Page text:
Air China profits go up by 2.1% in 2019

Lower expenses, coupled with more passengers carried, helped push Air China’s 2019 operating profit slightly higher.

It posted a full-year profit of CNY14.6 billion ($2.06 billion) for 2019, an increase of 2.1% compared to the previous year.

Group revenue for the year fell marginally — at about 0.4% — to CNY136 billion, led by a drop in air traffic revenue, but this was offset by increases in operating revenue.

By geographic region, the Air China Group saw increases in revenue from most of Asia, except Hong Kong, Macau and Taiwan. Revenue slipped for Europe and North America.

Expenses fell 0.74% to about CNY126 billion, on the back of drops in jet fuel costs and MRO costs.
Attributable net profit came in at CNY6.42 billion, a drop of 12.7% year-on-year.

For the year, the Air China Group, which includes Shenzhen Airlines, Air Macau and Dalian Airlines, carried 115 million passengers, a 4.8% increase compared to the previous year.

Group ASKs rose 5.2%, while RPKs increased by 5.7%. Overall passenger load factor inched up marginally — by 0.42 percentage points — to 81%. However, the group saw yields shrink 2.2% for the year.

As at 31 December 2019, the group’s cash and cash equivalents stood at CNY8.9 billion, higher than the CNY6.8 billion it started the year with.

The Air China group ended the year with 694 passenger aircraft. This year, it is looking to introduce 37 new aircraft, including the Comac ARJ21 regional jet, which it ordered last year.

More significantly, the group is not looking to take delivery of any Boeing 737 Max aircraft in the next three years. Air China has 12 737 Max 8s on order, while subsidiary Shenzhen Airlines has 10. Both carriers have 737 Maxs in storage at the moment, as they are the subject of a worldwide grounding following two fatal crashes.

South African carrier Comair has agreed to call off its planned acquisition of aircraft leasing specialist Star Air Cargo and Star Air Maintenance as it battles mounting challenges.

Comair agreed a deal with sellers Sundrops Investments, Smashing Star Investments and Marcel Liebenberg last summer for the acquisition. Comair was to pay R75 million ($5.1 million) plus a profit-share payment, capped at R250 million, for the acquisition. The deal also included the option of a one-off R150 million settlement payment.
But in a brief stock market statement today, Comair says: ”Shareholders are now advised that with effect from 31 March 2020, the parties by mutual consent, agreed to terminate the agreement, such that the agreement shall cease to have any further force or effect.”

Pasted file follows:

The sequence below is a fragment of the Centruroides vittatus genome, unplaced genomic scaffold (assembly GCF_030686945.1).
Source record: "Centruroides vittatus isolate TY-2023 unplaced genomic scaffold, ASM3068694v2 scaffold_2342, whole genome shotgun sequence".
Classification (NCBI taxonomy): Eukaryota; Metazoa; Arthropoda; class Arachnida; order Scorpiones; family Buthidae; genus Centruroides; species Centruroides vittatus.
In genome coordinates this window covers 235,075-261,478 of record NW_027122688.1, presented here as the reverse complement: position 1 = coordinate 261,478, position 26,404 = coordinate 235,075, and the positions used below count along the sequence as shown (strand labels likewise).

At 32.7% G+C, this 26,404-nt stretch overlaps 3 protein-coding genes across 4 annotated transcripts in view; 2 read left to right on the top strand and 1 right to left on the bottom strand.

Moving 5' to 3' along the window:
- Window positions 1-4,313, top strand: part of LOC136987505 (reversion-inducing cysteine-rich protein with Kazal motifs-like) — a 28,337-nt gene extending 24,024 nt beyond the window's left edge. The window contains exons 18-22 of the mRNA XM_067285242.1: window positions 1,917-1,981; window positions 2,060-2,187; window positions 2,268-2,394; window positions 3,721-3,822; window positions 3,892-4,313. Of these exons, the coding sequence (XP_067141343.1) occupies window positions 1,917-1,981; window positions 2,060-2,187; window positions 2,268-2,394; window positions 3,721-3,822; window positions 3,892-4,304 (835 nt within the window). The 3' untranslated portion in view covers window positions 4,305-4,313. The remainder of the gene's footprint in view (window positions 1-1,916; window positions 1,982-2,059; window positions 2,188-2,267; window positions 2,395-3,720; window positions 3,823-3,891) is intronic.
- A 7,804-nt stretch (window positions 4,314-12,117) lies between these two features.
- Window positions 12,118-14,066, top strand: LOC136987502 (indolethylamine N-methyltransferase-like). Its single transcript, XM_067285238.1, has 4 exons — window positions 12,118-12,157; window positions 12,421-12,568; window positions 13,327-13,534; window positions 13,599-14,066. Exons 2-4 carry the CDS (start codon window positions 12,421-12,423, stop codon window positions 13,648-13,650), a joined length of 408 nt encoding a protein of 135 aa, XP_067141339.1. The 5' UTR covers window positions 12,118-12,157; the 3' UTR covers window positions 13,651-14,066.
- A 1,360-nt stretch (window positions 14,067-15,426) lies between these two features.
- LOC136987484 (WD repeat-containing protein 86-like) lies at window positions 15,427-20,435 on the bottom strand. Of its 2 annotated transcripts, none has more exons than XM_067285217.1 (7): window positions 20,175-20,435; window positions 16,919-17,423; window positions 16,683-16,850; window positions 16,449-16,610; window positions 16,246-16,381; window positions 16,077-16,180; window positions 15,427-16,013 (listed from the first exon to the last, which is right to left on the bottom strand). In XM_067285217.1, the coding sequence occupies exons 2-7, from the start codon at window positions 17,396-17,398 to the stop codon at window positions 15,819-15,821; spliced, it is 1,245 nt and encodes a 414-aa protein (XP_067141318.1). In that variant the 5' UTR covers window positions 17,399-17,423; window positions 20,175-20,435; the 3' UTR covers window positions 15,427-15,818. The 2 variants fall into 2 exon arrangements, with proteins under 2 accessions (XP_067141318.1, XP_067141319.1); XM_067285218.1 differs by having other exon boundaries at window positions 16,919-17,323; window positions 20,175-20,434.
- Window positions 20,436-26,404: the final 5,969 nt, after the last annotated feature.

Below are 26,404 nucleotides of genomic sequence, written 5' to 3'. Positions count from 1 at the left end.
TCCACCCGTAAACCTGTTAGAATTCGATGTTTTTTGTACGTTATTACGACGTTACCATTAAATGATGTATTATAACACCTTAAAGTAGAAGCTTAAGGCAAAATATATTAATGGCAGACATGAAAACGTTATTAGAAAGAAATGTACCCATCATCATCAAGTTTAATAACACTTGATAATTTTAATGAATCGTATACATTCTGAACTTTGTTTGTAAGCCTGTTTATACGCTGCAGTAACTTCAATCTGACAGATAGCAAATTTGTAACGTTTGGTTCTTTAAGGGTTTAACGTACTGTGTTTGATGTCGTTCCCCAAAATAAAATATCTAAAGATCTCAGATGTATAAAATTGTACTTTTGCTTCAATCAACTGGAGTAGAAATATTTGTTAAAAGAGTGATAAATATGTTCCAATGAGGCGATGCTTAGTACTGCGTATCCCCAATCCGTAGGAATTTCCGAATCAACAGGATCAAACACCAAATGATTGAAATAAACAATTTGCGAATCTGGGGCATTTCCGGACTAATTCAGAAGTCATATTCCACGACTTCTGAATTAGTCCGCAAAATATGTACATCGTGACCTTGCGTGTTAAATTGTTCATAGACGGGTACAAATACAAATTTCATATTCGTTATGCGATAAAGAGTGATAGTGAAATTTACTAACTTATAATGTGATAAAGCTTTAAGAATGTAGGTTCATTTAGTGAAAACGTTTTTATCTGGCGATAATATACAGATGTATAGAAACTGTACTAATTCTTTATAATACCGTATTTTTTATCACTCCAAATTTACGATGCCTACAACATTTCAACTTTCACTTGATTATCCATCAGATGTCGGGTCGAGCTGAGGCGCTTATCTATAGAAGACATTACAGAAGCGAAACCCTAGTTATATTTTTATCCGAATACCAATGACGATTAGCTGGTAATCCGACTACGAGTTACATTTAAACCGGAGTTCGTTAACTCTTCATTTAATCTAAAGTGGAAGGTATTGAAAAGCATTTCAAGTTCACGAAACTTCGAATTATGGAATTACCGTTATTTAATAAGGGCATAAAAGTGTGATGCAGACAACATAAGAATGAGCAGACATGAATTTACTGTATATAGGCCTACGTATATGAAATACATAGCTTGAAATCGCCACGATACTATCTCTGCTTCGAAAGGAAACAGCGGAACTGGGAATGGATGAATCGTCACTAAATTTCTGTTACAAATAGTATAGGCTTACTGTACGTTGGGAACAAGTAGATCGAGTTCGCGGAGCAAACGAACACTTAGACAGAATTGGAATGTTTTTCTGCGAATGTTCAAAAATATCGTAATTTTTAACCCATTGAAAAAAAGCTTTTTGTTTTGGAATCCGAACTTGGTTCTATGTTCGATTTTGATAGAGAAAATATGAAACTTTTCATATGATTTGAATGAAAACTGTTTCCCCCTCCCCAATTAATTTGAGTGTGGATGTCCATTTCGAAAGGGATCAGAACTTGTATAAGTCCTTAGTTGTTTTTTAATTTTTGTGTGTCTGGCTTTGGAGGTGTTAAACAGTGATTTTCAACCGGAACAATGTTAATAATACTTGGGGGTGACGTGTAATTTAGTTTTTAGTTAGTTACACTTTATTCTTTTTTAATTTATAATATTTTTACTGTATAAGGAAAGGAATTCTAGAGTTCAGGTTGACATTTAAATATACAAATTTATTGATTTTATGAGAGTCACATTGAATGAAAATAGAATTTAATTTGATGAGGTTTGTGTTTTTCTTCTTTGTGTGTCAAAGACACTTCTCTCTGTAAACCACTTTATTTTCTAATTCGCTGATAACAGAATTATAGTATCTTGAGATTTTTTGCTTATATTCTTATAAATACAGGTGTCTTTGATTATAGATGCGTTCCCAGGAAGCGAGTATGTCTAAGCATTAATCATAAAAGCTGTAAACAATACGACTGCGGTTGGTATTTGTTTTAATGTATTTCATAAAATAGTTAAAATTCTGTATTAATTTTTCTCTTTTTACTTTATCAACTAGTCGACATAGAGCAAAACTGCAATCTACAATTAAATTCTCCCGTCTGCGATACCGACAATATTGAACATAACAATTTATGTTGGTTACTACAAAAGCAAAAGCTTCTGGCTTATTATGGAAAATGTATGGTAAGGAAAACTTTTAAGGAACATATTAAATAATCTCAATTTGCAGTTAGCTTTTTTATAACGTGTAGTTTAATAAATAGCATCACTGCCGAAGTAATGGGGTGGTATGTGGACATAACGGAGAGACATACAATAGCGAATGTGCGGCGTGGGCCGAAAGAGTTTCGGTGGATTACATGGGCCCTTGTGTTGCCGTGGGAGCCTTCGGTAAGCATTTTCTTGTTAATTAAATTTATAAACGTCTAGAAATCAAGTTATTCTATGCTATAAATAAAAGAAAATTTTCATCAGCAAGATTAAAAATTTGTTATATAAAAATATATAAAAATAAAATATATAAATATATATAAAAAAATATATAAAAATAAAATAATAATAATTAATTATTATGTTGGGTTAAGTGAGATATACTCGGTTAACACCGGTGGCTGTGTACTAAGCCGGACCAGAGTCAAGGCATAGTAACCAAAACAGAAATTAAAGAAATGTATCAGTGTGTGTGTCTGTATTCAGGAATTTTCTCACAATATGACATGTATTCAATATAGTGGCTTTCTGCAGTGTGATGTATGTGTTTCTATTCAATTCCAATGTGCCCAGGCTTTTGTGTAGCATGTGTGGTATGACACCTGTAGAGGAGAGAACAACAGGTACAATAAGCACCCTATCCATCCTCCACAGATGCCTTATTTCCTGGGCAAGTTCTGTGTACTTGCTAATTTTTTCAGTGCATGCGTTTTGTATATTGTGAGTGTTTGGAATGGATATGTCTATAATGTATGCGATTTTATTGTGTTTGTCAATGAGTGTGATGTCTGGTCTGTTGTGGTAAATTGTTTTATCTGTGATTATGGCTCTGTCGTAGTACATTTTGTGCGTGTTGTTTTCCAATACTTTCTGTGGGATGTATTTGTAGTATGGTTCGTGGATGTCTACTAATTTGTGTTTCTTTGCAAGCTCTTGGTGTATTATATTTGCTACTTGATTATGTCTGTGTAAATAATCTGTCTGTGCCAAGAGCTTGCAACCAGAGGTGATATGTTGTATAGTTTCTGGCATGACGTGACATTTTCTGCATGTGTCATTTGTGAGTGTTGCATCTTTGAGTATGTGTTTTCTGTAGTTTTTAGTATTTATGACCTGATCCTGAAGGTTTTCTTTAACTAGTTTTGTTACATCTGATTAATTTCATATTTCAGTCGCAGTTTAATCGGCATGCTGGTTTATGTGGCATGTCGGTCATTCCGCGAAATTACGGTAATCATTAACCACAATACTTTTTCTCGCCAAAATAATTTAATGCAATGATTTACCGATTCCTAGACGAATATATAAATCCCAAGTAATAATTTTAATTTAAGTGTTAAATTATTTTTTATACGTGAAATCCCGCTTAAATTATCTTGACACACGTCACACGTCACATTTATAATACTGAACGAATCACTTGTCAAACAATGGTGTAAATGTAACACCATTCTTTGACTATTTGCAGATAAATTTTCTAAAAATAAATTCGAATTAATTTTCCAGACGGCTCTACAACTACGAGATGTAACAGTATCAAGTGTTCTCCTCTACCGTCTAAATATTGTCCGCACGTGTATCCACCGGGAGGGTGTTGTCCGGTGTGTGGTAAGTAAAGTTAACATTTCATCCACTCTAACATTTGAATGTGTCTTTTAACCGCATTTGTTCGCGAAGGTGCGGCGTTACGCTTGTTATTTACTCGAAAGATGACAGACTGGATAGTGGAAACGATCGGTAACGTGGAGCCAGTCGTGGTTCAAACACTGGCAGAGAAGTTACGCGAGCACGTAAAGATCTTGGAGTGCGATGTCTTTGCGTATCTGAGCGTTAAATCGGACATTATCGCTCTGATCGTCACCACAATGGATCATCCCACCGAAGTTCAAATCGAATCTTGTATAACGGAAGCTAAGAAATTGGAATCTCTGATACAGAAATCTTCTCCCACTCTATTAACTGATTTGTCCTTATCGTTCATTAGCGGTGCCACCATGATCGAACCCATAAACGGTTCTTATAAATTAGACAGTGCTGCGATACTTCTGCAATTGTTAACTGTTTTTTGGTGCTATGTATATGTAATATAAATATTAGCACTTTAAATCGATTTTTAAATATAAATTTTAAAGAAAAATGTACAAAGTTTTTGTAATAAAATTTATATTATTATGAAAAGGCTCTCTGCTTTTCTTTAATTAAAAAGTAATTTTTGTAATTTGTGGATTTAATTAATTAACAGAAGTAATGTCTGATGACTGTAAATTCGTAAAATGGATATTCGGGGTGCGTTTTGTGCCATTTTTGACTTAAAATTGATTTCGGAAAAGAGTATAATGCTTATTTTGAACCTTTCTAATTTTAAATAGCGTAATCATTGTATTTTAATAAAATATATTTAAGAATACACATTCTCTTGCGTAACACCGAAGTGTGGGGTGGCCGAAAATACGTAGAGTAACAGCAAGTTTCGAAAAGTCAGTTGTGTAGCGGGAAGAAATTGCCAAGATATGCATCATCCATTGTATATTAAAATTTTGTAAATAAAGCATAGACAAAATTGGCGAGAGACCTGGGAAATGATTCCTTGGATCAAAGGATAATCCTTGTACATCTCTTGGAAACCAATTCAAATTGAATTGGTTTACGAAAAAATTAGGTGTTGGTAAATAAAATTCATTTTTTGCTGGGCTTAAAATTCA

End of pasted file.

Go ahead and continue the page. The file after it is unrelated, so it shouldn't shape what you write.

While no reason has been specified for the deal being abandoned, the airline has been dealing with the impact of the coronavirus crisis on top of a series of existing challenges.

Comair, which operates flights as a British Airways franchise carrier and under the Kulula low-cost brand, has suspended all flights until 19 April during South Africa’s national lockdown. It last month said that for the ”foreseeable future the primary focus will be on restructuring the balance sheet as well as cash preservation”.
Even before the coronavirus crisis, Comair had been dealing with challenges including a difficult economic environment, the grounding of the Boeing 737 Max and additional costs while it transitions to a new maintenance firm.

“Our results for the first half of the 2020 financial year showed that although our revenue grew at 3% during the six months, we could not sustain the additional costs of 14% resulting from some under-performing investments and significantly higher fleet and maintenance costs which severely impacted the company’s profitability,” said Comair chief executive Wrenelle Stander in a trading update on 23 March.

“While the decision to renew our fleet was the right one at the time, the pace of renewal in an underperforming economy placed a burden on operating costs and profitability. In 2019 alone we took delivery of five additional Boeing 737-800 leases, as well as a new Boeing 737 Max 8 aircraft.”

The grounding of the Max added costs through the wet-lease of aircraft to replace three of the type, as well as through $45 million in cash being locked-up in pre-delivery and interest payments related to the acquisition.
Meanwhile, the transfer of maintenance from SAA Technical to Lufthansa Technik, while progressing as planned, means that the airline will be paying for two providers until at least end June 2021.

“Despite our efforts over the last few months to preserve cash, maintain liquidity; divestment from non-performing acquisitions; aggressive cost reduction across the group; taking back control of the fleet; and unlocking further operational efficiencies, more remains to be done,” says Stander.

Comair on 23 March initiated a formal labour restructuring process as part of further efforts to reduce its costs.